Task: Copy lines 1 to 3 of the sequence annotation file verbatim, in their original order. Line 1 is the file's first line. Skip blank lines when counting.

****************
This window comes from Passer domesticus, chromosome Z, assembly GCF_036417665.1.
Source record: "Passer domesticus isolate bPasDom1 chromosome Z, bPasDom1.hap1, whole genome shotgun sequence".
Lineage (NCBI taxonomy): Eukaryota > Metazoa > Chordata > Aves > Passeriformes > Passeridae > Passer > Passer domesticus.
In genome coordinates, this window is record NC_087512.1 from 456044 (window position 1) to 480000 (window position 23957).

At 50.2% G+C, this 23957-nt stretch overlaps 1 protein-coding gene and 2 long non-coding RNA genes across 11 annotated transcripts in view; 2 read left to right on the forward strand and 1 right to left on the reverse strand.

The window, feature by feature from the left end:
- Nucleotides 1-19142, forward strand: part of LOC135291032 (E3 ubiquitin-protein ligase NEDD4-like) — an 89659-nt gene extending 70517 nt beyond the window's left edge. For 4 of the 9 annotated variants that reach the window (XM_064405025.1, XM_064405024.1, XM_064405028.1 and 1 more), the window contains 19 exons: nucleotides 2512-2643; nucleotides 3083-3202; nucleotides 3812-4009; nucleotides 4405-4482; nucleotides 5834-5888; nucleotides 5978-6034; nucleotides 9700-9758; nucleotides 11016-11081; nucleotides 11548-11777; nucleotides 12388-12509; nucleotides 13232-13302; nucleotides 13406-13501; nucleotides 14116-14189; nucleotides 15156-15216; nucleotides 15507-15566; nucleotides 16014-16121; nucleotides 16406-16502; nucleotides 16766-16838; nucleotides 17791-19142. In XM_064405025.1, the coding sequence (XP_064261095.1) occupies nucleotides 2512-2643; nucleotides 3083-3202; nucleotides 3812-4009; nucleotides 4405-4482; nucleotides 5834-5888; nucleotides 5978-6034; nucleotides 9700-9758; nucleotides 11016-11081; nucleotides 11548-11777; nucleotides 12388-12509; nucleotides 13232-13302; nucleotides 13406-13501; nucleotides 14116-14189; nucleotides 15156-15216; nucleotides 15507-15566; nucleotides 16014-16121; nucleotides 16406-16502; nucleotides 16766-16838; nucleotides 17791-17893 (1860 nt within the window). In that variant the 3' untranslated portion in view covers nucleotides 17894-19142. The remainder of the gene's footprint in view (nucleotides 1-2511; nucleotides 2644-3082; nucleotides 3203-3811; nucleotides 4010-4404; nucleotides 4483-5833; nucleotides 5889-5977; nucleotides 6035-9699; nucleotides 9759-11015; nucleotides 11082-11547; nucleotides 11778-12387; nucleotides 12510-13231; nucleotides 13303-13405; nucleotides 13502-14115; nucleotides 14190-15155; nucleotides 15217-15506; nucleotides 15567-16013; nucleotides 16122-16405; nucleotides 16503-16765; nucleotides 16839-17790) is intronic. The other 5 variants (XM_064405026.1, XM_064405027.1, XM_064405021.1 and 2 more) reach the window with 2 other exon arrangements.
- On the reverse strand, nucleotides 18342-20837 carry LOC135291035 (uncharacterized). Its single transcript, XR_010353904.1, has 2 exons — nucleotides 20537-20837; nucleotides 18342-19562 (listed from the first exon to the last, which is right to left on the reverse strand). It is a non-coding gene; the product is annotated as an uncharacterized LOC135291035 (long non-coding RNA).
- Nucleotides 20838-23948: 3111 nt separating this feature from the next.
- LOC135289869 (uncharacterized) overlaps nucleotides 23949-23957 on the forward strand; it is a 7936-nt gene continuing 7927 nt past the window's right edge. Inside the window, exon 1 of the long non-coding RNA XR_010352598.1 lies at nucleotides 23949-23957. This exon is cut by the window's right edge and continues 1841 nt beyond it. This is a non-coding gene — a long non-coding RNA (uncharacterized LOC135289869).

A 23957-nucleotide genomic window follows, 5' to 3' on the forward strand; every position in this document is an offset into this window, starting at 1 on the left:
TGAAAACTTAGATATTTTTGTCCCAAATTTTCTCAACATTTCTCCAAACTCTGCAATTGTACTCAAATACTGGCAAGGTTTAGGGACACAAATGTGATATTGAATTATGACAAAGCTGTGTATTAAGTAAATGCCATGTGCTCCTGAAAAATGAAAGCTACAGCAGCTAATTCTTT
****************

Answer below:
This window comes from Passer domesticus, chromosome Z, assembly GCF_036417665.1.
Source record: "Passer domesticus isolate bPasDom1 chromosome Z, bPasDom1.hap1, whole genome shotgun sequence".
Lineage (NCBI taxonomy): Eukaryota > Metazoa > Chordata > Aves > Passeriformes > Passeridae > Passer > Passer domesticus.